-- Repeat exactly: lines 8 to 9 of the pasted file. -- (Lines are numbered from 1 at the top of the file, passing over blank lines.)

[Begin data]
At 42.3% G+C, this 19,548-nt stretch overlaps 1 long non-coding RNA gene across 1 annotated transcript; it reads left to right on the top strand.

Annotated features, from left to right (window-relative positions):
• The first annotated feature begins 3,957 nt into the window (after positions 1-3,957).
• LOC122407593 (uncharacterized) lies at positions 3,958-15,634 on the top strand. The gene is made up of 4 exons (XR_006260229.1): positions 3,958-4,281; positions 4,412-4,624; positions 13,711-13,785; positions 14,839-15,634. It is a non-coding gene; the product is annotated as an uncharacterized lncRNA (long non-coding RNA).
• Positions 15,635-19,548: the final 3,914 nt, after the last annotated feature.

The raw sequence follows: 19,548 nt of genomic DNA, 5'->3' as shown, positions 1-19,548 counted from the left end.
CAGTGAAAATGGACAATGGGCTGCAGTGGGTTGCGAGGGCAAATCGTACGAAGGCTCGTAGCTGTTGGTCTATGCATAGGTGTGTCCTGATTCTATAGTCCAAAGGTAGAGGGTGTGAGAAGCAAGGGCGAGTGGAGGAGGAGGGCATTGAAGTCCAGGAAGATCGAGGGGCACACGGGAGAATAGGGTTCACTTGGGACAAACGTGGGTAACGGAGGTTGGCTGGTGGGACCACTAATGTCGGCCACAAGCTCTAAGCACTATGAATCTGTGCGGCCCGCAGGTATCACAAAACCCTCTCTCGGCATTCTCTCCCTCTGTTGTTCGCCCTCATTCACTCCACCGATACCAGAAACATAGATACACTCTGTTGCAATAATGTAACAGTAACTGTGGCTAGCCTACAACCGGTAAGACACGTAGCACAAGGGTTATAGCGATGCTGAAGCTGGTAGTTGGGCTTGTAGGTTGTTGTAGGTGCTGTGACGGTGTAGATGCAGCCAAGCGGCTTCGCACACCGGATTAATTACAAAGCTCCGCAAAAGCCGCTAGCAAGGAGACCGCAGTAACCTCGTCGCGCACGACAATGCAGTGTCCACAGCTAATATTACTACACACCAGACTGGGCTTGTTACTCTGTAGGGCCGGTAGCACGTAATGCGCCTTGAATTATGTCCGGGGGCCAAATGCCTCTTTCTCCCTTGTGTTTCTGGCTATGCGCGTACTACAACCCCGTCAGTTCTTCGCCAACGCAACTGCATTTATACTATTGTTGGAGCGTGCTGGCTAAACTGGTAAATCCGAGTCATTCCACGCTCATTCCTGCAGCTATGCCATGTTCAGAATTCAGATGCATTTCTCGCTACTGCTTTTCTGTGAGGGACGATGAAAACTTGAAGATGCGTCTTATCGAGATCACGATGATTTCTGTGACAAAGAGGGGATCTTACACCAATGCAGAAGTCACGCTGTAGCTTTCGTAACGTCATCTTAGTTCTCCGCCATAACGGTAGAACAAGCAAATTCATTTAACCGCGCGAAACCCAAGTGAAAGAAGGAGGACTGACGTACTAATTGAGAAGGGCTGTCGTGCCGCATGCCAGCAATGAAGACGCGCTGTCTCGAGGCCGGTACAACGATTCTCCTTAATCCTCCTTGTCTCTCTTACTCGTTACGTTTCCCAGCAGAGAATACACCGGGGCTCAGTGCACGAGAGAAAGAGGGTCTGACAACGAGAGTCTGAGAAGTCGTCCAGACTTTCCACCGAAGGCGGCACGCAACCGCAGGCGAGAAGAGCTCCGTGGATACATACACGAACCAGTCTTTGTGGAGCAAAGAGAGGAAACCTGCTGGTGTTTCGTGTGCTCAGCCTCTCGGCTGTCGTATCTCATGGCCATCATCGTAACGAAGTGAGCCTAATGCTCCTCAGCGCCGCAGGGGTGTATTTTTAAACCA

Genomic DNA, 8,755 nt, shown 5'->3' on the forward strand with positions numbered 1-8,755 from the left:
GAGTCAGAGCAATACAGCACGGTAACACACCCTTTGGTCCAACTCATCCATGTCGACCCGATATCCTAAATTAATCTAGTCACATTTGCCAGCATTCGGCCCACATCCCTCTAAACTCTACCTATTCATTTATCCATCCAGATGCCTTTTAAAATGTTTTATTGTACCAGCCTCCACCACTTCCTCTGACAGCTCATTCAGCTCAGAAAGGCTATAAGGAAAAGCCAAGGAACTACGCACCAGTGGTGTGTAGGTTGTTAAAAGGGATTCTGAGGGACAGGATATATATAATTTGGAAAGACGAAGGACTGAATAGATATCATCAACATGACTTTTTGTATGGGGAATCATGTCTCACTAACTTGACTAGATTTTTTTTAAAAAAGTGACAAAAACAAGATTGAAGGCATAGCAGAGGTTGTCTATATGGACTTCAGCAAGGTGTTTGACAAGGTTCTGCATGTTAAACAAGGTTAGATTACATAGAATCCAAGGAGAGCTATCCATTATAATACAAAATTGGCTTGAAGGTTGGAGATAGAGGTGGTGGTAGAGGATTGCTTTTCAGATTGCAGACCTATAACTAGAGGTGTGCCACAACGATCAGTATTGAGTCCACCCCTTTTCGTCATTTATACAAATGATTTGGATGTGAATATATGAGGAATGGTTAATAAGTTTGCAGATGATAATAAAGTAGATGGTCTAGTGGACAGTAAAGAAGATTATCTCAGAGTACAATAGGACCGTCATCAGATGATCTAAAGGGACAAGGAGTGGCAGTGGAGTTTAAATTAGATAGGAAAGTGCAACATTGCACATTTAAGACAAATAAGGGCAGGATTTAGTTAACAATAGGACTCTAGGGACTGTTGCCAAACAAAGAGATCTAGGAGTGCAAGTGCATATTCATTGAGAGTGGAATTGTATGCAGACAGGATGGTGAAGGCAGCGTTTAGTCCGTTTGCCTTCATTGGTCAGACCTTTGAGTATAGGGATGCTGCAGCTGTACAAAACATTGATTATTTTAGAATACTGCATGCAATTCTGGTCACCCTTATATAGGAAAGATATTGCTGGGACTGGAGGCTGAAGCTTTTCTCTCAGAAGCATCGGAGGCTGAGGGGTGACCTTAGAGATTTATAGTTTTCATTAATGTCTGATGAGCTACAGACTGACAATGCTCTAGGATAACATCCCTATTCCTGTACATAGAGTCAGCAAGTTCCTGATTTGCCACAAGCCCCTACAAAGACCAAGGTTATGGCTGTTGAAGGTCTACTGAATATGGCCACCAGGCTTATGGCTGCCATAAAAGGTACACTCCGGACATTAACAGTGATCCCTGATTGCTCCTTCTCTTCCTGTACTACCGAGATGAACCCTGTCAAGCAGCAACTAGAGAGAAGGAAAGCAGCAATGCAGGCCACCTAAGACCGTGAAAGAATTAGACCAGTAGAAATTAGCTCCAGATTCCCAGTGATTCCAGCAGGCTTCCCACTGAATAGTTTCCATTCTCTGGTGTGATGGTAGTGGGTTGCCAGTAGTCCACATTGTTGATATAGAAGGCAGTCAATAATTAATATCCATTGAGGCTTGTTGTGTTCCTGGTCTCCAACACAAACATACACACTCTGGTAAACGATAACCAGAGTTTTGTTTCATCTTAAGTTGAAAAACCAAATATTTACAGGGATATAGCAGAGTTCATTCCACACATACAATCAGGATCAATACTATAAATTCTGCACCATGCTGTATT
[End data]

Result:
Genomic DNA, 8,755 nt, shown 5'->3' on the forward strand with positions numbered 1-8,755 from the left:
GAGTCAGAGCAATACAGCACGGTAACACACCCTTTGGTCCAACTCATCCATGTCGACCCGATATCCTAAATTAATCTAGTCACATTTGCCAGCATTCGGCCCACATCCCTCTAAACTCTACCTATTCATTTATCCATCCAGATGCCTTTTAAAATGTTTTATTGTACCAGCCTCCACCACTTCCTCTGACAGCTCATTCAGCTCAGAAAGGCTATAAGGAAAAGCCAAGGAACTACGCACCAGTGGTGTGTAGGTTGTTAAAAGGGATTCTGAGGGACAGGATATATATAATTTGGAAAGACGAAGGACTGAATAGATATCATCAACATGACTTTTTGTATGGGGAATCATGTCTCACTAACTTGACTAGATTTTTTTTAAAAAAGTGACAAAAACAAGATTGAAGGCATAGCAGAGGTTGTCTATATGGACTTCAGCAAGGTGTTTGACAAGGTTCTGCATGTTAAACAAGGTTAGATTACATAGAATCCAAGGAGAGCTATCCATTATAATACAAAATTGGCTTGAAGGTTGGAGATAGAGGTGGTGGTAGAGGATTGCTTTTCAGATTGCAGACCTATAACTAGAGGTGTGCCACAACGATCAGTATTGAGTCCACCCCTTTTCGTCATTTATACAAATGATTTGGATGTGAATATATGAGGAATGGTTAATAAGTTTGCAGATGATAATAAAGTAGATGGTCTAGTGGACAGTAAAGAAGATTATCTCAGAGTACAATAGGACCGTCATCAGATGATCTAAAGGGACAAGGAGTGGCAGTGGAGTTTAAATTAGATAGGAAAGTGCAACATTGCACATTTAAGACAAATAAGGGCAGGATTTAGTTAACAATAGGACTCTAGGGACTGTTGCCAAACAAAGAGATCTAGGAGTGCAAGTGCATATTCATTGAGAGTGGAATTGTATGCAGACAGGATGGTGAAGGCAGCGTTTAGTCCGTTTGCCTTCATTGGTCAGACCTTTGAGTATAGGGATGCTGCAGCTGTACAAAACATTGATTATTTTAGAATACTGCATGCAATTCTGGTCACCCTTATATAGGAAAGATATTGCTGGGACTGGAGGCTGAAGCTTTTCTCTCAGAAGCATCGGAGGCTGAGGGGTGACCTTAGAGATTTATAGTTTTCATTAATGTCTGATGAGCTACAGACTGACAATGCTCTAGGATAACATCCCTATTCCTGTACATAGAGTCAGCAAGTTCCTGATTTGCCACAAGCCCCTACAAAGACCAAGGTTATGGCTGTTGAAGGTCTACTGAATATGGCCACCAGGCTTATGGCTGCCATAAAAGGTACACTCCGGACATTAACAGTGATCCCTGATTGCTCCTTCTCTTCCTGTACTACCGAGATGAACCCTGTCAAGCAGCAACTAGAGAGAAGGAAAGCAGCAATGCAGGCCACCTAAGACCGTGAAAGAATTAGACCAGTAGAAATTAGCTCCAGATTCCCAGTGATTCCAGCAGGCTTCCCACTGAATAGTTTCCATTCTCTGGTGTGATGGTAGTGGGTTGCCAGTAGTCCACATTGTTGATATAGAAGGCAGTCAATAATTAATATCCATTGAGGCTTGTTGTGTTCCTGGTCTCCAACACAAACATACACACTCTGGTAAACGATAACCAGAGTTTTGTTTCATCTTAAGTTGAAAAACCAAATATTTACAGGGATATAGCAGAGTTCATTCCACACATACAATCAGGATCAATACTATAAATTCTGCACCATGCTGTATT